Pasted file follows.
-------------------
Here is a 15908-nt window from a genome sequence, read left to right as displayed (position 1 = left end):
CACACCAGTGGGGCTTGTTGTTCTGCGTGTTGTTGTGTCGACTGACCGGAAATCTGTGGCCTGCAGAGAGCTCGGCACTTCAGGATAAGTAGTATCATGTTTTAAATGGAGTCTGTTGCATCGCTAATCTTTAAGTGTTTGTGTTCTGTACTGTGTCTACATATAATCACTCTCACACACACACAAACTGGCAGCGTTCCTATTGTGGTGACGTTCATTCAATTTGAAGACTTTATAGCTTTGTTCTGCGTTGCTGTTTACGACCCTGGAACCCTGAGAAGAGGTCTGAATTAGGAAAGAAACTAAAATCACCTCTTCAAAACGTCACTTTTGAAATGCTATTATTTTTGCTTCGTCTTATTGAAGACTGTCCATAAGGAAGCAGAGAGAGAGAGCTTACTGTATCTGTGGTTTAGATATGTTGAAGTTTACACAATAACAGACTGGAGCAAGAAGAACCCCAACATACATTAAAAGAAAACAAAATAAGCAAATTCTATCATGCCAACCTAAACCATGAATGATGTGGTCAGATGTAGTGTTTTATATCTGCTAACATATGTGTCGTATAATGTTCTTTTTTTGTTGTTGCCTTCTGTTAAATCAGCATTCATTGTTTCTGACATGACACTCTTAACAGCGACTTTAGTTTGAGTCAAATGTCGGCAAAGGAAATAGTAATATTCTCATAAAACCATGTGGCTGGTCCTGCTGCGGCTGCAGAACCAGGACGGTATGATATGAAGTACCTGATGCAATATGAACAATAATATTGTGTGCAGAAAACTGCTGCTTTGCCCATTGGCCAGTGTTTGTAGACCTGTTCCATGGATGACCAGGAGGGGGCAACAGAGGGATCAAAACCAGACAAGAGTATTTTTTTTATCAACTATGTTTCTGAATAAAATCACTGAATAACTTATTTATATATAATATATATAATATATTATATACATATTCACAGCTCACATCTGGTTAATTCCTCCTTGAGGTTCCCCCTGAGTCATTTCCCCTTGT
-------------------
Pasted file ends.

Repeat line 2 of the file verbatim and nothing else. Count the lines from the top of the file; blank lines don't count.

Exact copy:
CACACCAGTGGGGCTTGTTGTTCTGCGTGTTGTTGTGTCGACTGACCGGAAATCTGTGGCCTGCAGAGAGCTCGGCACTTCAGGATAAGTAGTATCATGTTTTAAATGGAGTCTGTTGCATCGCTAATCTTTAAGTGTTTGTGTTCTGTACTGTGTCTACATATAATCACTCTCACACACACACAAACTGGCAGCGTTCCTATTGTGGTGACGTTCATTCAATTTGAAGACTTTATAGCTTTGTTCTGCGTTGCTGTTTACGACCCTGGAACCCTGAGAAGAGGTCTGAATTAGGAAAGAAACTAAAATCACCTCTTCAAAACGTCACTTTTGAAATGCTATTATTTTTGCTTCGTCTTATTGAAGACTGTCCATAAGGAAGCAGAGAGAGAGAGCTTACTGTATCTGTGGTTTAGATATGTTGAAGTTTACACAATAACAGACTGGAGCAAGAAGAACCCCAACATACATTAAAAGAAAACAAAATAAGCAAATTCTATCATGCCAACCTAAACCATGAATGATGTGGTCAGATGTAGTGTTTTATATCTGCTAACATATGTGTCGTATAATGTTCTTTTTTTGTTGTTGCCTTCTGTTAAATCAGCATTCATTGTTTCTGACATGACACTCTTAACAGCGACTTTAGTTTGAGTCAAATGTCGGCAAAGGAAATAGTAATATTCTCATAAAACCATGTGGCTGGTCCTGCTGCGGCTGCAGAACCAGGACGGTATGATATGAAGTACCTGATGCAATATGAACAATAATATTGTGTGCAGAAAACTGCTGCTTTGCCCATTGGCCAGTGTTTGTAGACCTGTTCCATGGATGACCAGGAGGGGGCAACAGAGGGATCAAAACCAGACAAGAGTATTTTTTTTATCAACTATGTTTCTGAATAAAATCACTGAATAACTTATTTATATATAATATATATAATATATTATATACATATTCACAGCTCACATCTGGTTAATTCCTCCTTGAGGTTCCCCCTGAGTCATTTCCCCTTGT